After spending 6 weeks in the US, I can verify that answer. We were just getting used to the conveniences of life and how things worked in another world.

But now we’ve returned home.

Home is where the majority of my family is. Hannah is with her husband Luke in New Zealand, awaiting the birth of their first child next year. That leaves Pete, Liz and I.

home

We were all a bit anxious about returning because we knew what we were heading into. It will be home for a few more years. We were looking forward to a more familiar world and definitely not living out of a suitcase.

Home, a 4 letter word that means so much more than that.

Our first morning here was interesting. None of our showerheads were working, so I ended up having a bucket shower. One where you fill a bucket with boiled water and pretty much pour it over yourself a few times. I realized afterwards that I had forgotten to pull out the tap so water came out of the showerhead.

shower

We thought our internet had pretty good speed, until we went overseas. Now it feels painstakingly slow. It’s way better than dialup but also much slower than what we experienced in the US.

Coming home meant unpacking an entire houselot of furniture from a spare room. Because the floors had been sanded and repolished all of the cupboards were full of red dust. You could tell that the workers had thumbed through our clothes hanging up because their fingerprints were all over the place. We also discovered they had stolen our very good iron and used our TV stand as a ladder. We knew because there was paint all over it. To say we weren’t happy campers is an understatement. And this was just Monday.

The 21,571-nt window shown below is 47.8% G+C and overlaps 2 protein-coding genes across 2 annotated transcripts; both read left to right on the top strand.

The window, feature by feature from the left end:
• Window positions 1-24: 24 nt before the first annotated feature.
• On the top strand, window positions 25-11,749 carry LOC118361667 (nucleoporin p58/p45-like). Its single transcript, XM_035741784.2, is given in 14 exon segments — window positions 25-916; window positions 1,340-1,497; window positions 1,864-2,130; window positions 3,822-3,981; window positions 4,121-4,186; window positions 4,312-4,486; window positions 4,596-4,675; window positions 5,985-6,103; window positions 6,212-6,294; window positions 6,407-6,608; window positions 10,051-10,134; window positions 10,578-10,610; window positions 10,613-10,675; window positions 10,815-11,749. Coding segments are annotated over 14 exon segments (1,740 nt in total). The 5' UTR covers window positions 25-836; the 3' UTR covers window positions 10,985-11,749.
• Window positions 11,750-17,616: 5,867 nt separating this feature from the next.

Of course, you can’t live in their world any more without the internet, but guess what wasn’t working when we returned? This meant trips down to the mall to visit our friendly staff at Zuku who worked it all out for us.

Jetlag, unpacking, buying food, meetings on day 3, all were a bit much. Before Liz headed off to volunteer at her preschool I insisted that she put up the Christmas tree to keep her busy. Liz had absolutely no worries about jetlag. She slept like a baby, while Pete and I got about 2 hours sleep and stayed awake the remainder of the night. We’ve never had such jetlag in our entire lives, and we’ve done a lot of travelling. It took an entire week to get back to normal.

Coming home also meant that we were broke.

We stayed two weeks too long on our trip. While we had a couple of schools in that time, it really put the financial pressure on us. We didn’t realize how expensive the US was going to be for public transport and food. We stretched ourselves way further than ever before. We don’t have a credit card to fall back on, no savings that we could dig into. What we had is what we had and with the fall in the Aussie dollar there wasn’t much bang for your buck.

dollar

Coming home meant coming back to very little freedom. This has been my biggest challenge to date. No more walking around at night. Always having our bags and cars checked at church and shopping malls. Having to take off my jewellery before walking out in public. Locking the metal gate and door every time you step out, even to get rid of the garbage.

The loss of freedom is something I haven’t got used to. A friend who lives here but is in New Zealand over the Christmas break, couldn’t help but send me a post of Facebook post to say she had just walked home at 10pm at night. I miss freedom.

But – this is home.

 

 

mass